But, as far as the writer was concerned, it took 39 attempts to nail it, “39 times before I was satisfied”.

Three decades later, asked what had made the task so difficult, Hemingway answered, simply: “Getting the words right.”

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A 2012 news story on the new edition of the novel was shared with me this week by M, a fellow soldier in the journalistic trenches.

It sparked my interest. My daily workload involves revision, three or four times for every article edited, reading closely for facts and legal. This blog likewise.

But I doubt I’ve subjected any piece of writing to more than a dozen revisions, let alone three dozen, before filing it away.

The Beatles, 1964

The Beatles, 1964

Hemingway’s dogged rewriting of his novel’s closing paragraphs put me in mind of Malcolm Gladwell’s observation on the success of The Beatles.

He estimated that the group performed 1,200 live shows in the four years before they broke through to stardom, in 1964.

Reading Hemingway, or large parts of his work at least, or listening to The Beatles, it’s easy to presume that finely tuned words or close-to-perfect melodies occur, when they do, more or less naturally.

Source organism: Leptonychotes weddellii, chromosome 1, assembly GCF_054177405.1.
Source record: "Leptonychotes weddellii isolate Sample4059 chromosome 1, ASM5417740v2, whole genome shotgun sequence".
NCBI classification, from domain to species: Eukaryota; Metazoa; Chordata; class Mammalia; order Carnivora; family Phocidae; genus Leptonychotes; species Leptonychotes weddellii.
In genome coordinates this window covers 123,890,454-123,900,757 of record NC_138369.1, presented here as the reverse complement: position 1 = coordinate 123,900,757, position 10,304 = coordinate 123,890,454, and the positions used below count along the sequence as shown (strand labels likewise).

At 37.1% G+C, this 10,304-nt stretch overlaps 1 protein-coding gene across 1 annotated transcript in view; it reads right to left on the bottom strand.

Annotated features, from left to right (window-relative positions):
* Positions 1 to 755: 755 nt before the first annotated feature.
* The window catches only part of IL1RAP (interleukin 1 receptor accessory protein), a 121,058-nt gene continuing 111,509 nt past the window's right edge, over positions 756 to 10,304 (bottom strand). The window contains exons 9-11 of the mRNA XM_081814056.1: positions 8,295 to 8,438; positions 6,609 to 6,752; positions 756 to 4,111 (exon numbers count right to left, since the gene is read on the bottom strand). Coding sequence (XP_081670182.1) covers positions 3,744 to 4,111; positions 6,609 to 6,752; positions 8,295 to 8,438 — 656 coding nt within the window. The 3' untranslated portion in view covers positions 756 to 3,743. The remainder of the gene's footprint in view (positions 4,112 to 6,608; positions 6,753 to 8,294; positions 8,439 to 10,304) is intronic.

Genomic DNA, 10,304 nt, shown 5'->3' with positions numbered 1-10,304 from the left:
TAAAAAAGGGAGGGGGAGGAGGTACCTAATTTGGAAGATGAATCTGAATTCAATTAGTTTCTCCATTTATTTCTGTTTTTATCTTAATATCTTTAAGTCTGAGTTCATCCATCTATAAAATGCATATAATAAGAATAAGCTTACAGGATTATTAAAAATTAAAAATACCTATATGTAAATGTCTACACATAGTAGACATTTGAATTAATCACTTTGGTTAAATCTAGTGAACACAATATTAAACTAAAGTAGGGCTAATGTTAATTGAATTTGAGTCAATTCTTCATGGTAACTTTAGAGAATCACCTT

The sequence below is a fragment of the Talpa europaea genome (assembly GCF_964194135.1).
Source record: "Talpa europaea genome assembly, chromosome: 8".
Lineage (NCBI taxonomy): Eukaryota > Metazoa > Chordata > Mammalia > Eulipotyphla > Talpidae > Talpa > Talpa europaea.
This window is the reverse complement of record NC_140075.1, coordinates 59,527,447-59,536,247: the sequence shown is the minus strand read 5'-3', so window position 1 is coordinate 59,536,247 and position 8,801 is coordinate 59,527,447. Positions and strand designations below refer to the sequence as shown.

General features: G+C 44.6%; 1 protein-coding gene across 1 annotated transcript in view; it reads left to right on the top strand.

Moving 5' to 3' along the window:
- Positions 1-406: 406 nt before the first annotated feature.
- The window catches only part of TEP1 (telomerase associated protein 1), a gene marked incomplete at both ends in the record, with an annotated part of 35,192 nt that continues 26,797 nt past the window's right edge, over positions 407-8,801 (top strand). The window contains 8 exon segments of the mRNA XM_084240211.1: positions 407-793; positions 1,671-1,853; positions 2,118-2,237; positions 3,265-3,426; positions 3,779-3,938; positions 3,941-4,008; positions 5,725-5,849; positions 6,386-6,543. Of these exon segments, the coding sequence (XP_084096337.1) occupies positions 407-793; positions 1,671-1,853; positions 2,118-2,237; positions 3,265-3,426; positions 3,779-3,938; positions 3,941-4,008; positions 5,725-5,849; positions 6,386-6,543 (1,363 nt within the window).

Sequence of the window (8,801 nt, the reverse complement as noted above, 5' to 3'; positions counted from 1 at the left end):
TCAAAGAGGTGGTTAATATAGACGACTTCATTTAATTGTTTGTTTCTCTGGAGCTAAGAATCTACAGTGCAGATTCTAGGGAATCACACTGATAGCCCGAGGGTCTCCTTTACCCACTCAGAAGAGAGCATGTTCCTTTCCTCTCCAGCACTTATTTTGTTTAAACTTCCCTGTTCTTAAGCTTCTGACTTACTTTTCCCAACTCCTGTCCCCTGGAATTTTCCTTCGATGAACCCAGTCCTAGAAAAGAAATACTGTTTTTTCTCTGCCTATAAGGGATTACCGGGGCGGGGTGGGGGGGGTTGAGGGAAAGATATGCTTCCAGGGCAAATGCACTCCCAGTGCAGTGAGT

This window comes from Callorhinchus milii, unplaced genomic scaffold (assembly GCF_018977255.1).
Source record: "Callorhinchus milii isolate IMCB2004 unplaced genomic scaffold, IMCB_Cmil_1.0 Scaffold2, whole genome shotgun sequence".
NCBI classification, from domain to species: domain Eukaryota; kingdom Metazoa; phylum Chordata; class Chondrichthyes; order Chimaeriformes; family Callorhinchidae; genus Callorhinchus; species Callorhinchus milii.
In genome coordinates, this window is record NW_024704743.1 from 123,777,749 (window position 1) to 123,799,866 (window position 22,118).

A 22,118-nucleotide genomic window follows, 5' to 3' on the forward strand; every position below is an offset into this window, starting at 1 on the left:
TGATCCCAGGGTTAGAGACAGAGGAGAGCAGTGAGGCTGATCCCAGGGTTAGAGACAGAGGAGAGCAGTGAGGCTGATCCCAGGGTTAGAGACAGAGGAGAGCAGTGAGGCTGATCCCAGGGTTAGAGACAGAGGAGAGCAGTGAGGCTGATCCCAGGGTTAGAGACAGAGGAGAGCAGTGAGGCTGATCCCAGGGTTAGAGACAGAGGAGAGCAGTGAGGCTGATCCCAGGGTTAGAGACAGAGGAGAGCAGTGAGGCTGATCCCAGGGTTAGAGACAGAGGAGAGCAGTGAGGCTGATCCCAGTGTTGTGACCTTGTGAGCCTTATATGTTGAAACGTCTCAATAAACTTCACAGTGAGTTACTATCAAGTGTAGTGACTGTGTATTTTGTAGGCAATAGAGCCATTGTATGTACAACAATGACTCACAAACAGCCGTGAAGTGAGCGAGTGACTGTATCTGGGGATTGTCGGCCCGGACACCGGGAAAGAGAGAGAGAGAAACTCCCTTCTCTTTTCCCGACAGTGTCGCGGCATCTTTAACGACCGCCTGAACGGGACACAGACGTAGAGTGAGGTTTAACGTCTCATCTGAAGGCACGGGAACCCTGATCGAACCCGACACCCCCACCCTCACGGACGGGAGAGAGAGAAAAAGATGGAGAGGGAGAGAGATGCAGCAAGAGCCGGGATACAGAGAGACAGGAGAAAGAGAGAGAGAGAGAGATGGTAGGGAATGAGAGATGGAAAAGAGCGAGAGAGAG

Such artists laboured on their art, of course, but their inspiration surely ran far beyond Edison’s fabled one per cent?

However, the older I get the clearer the importance of revisiting, remaking and repeating, becomes.

To the extent that the secret of producing the best creative work can be reduced, for me, to a simple practice.

To improve it, revise it; when you can’t revise it any more, you can’t improve it.

Ernest Hemingway in London at Dorchester Hotel 1944. Pic: NARA

Ernest Hemingway at Dorchester Hotel, London, 1944.
Pic: NARA

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Note: I like the idea of ‘life hacks’ – pieces of advice, knowledge, insight, admonitions; discrete mind shots that improve life and produce an awareness of living.
The Lifehacks section of the blog is where I’m collecting and collating them.

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Here Is New York – in five fragments

Central Park, October 2010. Pic: Cormac Looney

Central Park, October 2010.
Pic: Cormac Looney

It’s long been a habit of mine to read my way to a destination before I actually travel there.

Not using guide books, but novels or poems. And so, over the years I’ve come to associate certain places, cities in particular, with certain writings.

When I think of London it’s the city of Great Expectations, and Pip’s coming of age in the streets and rooms of Newgate, or the eerie East End gothic of Peter Ackroyd’s Hawksmoor.

Likewise Haruki Murakami, whose The Wind-Up Bird Chronicle took me to a surreal, paranoid version of Tokyo in fiction, accompanied me on a visit to Japan earlier this year.

On occasion I haven’t, nor am I every likely to, be in the place I’m reading about. While I’ve visited and revisited the remote Gilf Kebir plateau in the Libyan desert, where Michael Ondaatje set part of The English Patient, I doubt I’ll ever see it in person.